I want to make something of the fact that all three of the answers along the top of the grid start with A and all three of the answers along the bottom of the grid start with S, but I can't for the life of me see what that might be. It's not terribly surprising about the bottom answers, because it's so useful to have an S at the end of words.

So, yeah. 1A: Laid up (ABED) is meh. I like the clue, and the word is acceptable although essentially out of common usage. I'll give it a C-.

Which is sort of how I feel about the puzzle as a whole. Cute theme, although I feel I've seen it before. All four examples are strong, and my favorite is ICHIROSSUZUKI. But the constraints from the two 15-letter answers and two 13-letter answers lead to fill like ALECTO (couldn't pull that name from my memory, even with ___CTO) and ROARK. References to Ayn Rand are not pleasant, in my opinion.

Also, YLEM. Oof.

I like 9D: Something to keep track of? (TRAINSET). 26D: Coyolxauhqui worshipper (AZTEC) and 25D: Where Toussaint L'Ouverture led a revolt (HAITI) are fun trivia clues. HYDROX is impressively Scrabbly. It just doesn't shine.

- Colum

Monday, May 2, 2016

Monday, May 2, 2016, Paula Gamache

4:48

I felt this puzzle played a little hard for a Monday. As an example, you have the symmetric answers at 21D and 42D (ASSAM and OKEMO). Two less-than-well-known place names, constrained by crossing two theme answers. There's also YVONNE Strahovski (who? - even after looking at the picture below, I don't recognize her). Many other proper names abound.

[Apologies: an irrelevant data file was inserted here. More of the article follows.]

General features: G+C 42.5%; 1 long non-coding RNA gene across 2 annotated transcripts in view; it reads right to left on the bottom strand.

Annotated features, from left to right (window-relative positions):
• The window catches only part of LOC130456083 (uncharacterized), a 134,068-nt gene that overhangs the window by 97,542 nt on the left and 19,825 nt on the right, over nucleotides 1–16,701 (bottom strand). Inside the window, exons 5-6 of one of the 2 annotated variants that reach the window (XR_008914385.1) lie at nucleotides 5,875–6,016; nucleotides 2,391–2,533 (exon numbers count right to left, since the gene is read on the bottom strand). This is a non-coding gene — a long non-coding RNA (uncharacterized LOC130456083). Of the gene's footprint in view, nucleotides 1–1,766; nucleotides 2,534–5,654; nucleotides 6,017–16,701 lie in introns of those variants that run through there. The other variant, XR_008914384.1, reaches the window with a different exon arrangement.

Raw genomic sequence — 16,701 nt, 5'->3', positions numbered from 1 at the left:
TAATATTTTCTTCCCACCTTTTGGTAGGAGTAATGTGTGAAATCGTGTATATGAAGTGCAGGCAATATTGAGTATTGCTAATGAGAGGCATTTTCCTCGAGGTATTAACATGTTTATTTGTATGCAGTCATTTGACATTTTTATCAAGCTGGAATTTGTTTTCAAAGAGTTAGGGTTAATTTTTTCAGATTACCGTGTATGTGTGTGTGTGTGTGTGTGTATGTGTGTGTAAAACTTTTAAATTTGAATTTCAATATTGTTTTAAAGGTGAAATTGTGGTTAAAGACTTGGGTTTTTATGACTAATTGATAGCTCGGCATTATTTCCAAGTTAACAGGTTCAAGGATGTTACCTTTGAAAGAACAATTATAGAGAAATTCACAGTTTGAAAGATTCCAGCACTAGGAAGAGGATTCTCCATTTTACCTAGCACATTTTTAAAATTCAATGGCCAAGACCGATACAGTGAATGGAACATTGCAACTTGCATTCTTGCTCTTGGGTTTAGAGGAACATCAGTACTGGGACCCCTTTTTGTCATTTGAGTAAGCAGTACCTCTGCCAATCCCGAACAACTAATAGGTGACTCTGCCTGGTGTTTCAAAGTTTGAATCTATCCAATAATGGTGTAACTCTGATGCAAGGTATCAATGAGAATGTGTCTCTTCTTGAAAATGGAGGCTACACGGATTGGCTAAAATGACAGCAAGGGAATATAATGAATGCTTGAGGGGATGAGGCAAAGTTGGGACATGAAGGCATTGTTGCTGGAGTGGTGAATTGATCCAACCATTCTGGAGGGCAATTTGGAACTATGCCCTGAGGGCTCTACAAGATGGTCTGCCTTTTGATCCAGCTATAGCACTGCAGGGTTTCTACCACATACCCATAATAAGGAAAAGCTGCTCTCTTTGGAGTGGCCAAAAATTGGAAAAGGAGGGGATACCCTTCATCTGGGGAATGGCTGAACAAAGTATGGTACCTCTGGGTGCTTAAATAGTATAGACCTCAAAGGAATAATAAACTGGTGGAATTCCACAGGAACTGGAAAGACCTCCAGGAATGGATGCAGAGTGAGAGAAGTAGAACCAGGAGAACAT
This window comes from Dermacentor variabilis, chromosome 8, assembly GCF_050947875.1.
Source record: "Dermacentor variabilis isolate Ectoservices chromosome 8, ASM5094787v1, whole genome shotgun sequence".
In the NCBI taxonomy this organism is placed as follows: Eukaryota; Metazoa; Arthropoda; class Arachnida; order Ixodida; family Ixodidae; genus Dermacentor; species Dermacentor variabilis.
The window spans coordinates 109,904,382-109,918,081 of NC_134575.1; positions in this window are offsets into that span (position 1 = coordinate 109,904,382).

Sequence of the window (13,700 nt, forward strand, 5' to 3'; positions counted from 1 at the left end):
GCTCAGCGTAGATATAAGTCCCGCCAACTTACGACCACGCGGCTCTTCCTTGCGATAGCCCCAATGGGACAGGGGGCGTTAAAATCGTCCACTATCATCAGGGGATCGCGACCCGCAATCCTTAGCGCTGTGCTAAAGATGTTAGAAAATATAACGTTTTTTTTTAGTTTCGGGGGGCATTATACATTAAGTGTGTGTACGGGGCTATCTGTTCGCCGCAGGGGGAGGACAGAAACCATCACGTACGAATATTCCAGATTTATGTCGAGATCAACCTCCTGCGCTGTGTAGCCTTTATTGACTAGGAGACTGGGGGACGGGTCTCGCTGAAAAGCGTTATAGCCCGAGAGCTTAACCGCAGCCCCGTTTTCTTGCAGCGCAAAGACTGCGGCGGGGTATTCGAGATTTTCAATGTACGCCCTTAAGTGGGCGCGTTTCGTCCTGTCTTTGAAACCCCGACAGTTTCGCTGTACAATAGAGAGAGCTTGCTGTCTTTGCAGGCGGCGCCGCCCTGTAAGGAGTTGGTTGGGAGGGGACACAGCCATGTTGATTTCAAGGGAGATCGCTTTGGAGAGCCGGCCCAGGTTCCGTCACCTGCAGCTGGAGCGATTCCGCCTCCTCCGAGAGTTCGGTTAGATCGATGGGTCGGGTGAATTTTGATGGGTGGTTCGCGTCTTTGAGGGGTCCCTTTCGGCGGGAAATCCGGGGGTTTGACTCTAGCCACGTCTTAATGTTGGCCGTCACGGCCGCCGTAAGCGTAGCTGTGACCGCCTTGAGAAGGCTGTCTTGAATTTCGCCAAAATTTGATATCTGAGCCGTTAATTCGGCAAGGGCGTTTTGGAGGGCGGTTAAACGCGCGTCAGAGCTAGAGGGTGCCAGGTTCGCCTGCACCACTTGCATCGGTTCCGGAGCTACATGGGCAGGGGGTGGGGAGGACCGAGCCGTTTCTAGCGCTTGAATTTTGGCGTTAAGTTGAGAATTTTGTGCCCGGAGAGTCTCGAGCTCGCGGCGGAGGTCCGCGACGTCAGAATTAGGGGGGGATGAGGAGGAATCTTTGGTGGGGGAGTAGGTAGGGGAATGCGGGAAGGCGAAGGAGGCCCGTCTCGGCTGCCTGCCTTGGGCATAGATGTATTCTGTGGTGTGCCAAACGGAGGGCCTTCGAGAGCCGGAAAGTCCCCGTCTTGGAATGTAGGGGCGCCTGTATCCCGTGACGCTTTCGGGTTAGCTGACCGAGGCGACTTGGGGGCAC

Then, there's the strange duplication of YOWZA and YOWIE. I recognize that they mean different things (barely), but still. So let's hope the theme makes up for it.

Well... I like the revealer (METOO). The rest are solidly recognizable two-word phrases where both words end in -ME. There is nothing incredibly brilliant about the phrases, but they are none of them stretches. I'd just like something sparkling somewhere, either theme or fill, and I don't get any. I guess that makes it Monday level, in the end.